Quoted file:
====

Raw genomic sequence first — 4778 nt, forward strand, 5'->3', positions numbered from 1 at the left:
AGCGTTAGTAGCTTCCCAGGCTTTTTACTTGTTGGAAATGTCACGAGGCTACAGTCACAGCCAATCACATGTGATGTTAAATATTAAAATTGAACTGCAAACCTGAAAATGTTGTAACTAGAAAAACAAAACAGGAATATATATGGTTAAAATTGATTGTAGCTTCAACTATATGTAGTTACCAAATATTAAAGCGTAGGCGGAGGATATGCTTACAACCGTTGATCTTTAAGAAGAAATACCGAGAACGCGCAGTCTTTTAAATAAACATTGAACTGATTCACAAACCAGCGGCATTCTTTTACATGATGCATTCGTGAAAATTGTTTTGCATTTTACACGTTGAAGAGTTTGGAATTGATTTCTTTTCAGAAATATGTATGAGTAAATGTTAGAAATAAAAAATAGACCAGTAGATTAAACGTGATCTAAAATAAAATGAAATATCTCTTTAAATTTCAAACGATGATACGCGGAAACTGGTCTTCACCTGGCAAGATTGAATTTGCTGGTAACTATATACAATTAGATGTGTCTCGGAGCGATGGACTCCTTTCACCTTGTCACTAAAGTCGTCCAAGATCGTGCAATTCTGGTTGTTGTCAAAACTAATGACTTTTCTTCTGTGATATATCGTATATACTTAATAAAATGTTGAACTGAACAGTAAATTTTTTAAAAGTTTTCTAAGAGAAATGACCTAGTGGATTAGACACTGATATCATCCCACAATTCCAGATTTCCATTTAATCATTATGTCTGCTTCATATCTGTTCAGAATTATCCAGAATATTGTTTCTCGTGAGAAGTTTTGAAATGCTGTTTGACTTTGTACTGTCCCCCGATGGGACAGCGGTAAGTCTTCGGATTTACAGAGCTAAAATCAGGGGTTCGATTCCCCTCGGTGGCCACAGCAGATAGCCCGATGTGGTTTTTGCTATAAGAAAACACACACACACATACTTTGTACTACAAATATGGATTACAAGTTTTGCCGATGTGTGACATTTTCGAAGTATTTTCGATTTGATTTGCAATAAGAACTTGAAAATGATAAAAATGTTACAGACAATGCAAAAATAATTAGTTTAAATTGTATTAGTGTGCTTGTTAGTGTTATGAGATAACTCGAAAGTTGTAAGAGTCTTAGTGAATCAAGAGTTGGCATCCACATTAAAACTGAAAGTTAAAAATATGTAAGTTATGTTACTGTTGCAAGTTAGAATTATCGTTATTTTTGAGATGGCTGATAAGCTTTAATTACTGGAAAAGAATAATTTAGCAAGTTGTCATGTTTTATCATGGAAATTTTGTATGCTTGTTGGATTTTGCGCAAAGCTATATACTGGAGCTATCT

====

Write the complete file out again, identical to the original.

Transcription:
Raw genomic sequence first — 4778 nt, forward strand, 5'->3', positions numbered from 1 at the left:
AGCGTTAGTAGCTTCCCAGGCTTTTTACTTGTTGGAAATGTCACGAGGCTACAGTCACAGCCAATCACATGTGATGTTAAATATTAAAATTGAACTGCAAACCTGAAAATGTTGTAACTAGAAAAACAAAACAGGAATATATATGGTTAAAATTGATTGTAGCTTCAACTATATGTAGTTACCAAATATTAAAGCGTAGGCGGAGGATATGCTTACAACCGTTGATCTTTAAGAAGAAATACCGAGAACGCGCAGTCTTTTAAATAAACATTGAACTGATTCACAAACCAGCGGCATTCTTTTACATGATGCATTCGTGAAAATTGTTTTGCATTTTACACGTTGAAGAGTTTGGAATTGATTTCTTTTCAGAAATATGTATGAGTAAATGTTAGAAATAAAAAATAGACCAGTAGATTAAACGTGATCTAAAATAAAATGAAATATCTCTTTAAATTTCAAACGATGATACGCGGAAACTGGTCTTCACCTGGCAAGATTGAATTTGCTGGTAACTATATACAATTAGATGTGTCTCGGAGCGATGGACTCCTTTCACCTTGTCACTAAAGTCGTCCAAGATCGTGCAATTCTGGTTGTTGTCAAAACTAATGACTTTTCTTCTGTGATATATCGTATATACTTAATAAAATGTTGAACTGAACAGTAAATTTTTTAAAAGTTTTCTAAGAGAAATGACCTAGTGGATTAGACACTGATATCATCCCACAATTCCAGATTTCCATTTAATCATTATGTCTGCTTCATATCTGTTCAGAATTATCCAGAATATTGTTTCTCGTGAGAAGTTTTGAAATGCTGTTTGACTTTGTACTGTCCCCCGATGGGACAGCGGTAAGTCTTCGGATTTACAGAGCTAAAATCAGGGGTTCGATTCCCCTCGGTGGCCACAGCAGATAGCCCGATGTGGTTTTTGCTATAAGAAAACACACACACACATACTTTGTACTACAAATATGGATTACAAGTTTTGCCGATGTGTGACATTTTCGAAGTATTTTCGATTTGATTTGCAATAAGAACTTGAAAATGATAAAAATGTTACAGACAATGCAAAAATAATTAGTTTAAATTGTATTAGTGTGCTTGTTAGTGTTATGAGATAACTCGAAAGTTGTAAGAGTCTTAGTGAATCAAGAGTTGGCATCCACATTAAAACTGAAAGTTAAAAATATGTAAGTTATGTTACTGTTGCAAGTTAGAATTATCGTTATTTTTGAGATGGCTGATAAGCTTTAATTACTGGAAAAGAATAATTTAGCAAGTTGTCATGTTTTATCATGGAAATTTTGTATGCTTGTTGGATTTTGCGCAAAGCTATATACTGGAGCTATCT